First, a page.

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The present intervention zooms in on how accumulation has evolved in African states and how African states have navigated the development terrain and with what ramifications for Africa’s young and growing population.
Seven decades have passed since some of the African countries have attained independence. Over the varying decades of independence, African states have gone through several ups and downs. The present intervention zooms in on how accumulation has evolved in African states and how African states have navigated the development terrain and with what ramifications for Africa’s young and growing population. Attention is also paid to how the two competing and mostly incompatible types of accumulation - capital accumulation and social accumulation - have affected African development trajectories. While neo-liberal economic and social policies mostly imposed on Africa are informed by the principles of capital accumulation, most African states are based on the principles of social accumulation hinged on kin and ethnicity The evolution of these forms of accumulation and their relevance in Africa’s development needs have excited contrasting debates on the most conducive models for Africa’s development. Are neo-liberal policies really the panacea for Africa’s development challenges? Or is mainstreaming the key principles of the ‘’economy of affection” a game changer in Africa’s progress? Key issues that draw our attention and on which contributions in this panel are based on focus on;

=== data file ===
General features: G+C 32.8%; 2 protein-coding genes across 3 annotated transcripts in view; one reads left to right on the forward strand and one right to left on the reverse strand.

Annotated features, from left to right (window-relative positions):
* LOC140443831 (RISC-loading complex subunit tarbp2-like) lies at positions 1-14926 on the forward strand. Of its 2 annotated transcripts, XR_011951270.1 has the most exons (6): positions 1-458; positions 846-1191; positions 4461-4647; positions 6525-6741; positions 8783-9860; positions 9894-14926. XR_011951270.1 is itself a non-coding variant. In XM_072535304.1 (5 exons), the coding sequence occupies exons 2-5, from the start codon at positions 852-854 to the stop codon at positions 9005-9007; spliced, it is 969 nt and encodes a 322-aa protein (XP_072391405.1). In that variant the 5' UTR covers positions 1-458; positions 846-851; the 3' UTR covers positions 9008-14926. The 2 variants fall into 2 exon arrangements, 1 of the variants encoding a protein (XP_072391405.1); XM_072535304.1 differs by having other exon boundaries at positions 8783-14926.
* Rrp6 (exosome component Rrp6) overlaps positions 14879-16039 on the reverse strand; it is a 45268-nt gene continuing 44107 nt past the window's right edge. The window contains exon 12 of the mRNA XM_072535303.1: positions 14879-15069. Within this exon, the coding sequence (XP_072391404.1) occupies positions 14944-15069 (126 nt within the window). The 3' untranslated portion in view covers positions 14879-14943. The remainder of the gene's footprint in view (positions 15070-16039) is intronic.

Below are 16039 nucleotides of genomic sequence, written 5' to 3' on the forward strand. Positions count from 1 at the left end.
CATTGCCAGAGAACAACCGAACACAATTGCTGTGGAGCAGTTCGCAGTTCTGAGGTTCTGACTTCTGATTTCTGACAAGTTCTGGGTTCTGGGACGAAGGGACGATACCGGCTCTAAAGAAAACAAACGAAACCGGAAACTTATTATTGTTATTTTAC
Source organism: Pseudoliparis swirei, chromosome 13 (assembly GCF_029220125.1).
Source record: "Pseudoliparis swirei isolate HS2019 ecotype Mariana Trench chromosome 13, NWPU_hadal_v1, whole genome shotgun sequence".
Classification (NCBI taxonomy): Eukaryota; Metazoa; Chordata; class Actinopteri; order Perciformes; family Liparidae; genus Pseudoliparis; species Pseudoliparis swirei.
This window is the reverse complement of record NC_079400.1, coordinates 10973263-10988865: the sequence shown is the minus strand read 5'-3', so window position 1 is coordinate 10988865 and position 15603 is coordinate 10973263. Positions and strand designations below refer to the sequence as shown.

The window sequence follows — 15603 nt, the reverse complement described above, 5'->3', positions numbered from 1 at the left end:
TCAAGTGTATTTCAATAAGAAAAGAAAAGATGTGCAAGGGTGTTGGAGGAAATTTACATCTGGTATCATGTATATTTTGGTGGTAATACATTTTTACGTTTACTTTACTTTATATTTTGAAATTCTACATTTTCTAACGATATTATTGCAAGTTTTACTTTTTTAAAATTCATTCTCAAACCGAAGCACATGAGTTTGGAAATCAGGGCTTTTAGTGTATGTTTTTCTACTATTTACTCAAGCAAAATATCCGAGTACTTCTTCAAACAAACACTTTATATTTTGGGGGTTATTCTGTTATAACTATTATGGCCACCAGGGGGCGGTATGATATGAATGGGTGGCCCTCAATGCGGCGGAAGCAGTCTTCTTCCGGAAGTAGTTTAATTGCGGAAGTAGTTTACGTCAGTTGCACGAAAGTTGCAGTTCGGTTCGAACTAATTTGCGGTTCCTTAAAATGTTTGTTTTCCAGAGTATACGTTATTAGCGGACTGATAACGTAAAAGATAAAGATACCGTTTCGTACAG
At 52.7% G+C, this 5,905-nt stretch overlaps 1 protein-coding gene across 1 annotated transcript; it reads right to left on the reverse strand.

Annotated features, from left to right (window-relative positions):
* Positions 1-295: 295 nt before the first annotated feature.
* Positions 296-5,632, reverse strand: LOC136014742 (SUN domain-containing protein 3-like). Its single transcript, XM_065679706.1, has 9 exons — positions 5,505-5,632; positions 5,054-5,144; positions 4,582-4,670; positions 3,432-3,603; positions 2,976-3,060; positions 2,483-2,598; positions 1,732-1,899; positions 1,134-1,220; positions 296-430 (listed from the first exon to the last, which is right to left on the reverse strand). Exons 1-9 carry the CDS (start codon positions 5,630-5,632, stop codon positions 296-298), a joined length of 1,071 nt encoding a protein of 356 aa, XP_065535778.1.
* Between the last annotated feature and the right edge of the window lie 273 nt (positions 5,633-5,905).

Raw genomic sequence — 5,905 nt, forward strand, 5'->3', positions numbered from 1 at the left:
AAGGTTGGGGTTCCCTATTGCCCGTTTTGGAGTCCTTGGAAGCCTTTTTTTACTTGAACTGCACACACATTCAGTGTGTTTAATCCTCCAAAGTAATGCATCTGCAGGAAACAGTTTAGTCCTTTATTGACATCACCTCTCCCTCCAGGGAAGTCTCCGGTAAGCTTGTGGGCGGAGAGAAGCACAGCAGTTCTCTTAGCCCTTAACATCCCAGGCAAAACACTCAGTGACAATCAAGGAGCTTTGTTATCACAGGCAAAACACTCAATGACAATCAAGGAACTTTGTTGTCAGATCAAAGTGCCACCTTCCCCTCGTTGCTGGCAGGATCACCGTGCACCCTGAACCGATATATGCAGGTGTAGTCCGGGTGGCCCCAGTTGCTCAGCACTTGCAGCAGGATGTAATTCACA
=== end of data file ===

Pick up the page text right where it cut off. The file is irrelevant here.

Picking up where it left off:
1. The dynamics of extractivism resultant outcomes on the environment and the peoples.
4. How Africa has been enmeshed in the ‘transition overload’ and the forces undergirding this trajectory.
5. A deepened understanding of how poly crisis (capitalism, wars, diseases and climate change) has evolved, shaping political responses
7. Changing rural livelihoods in Africa. From what to where?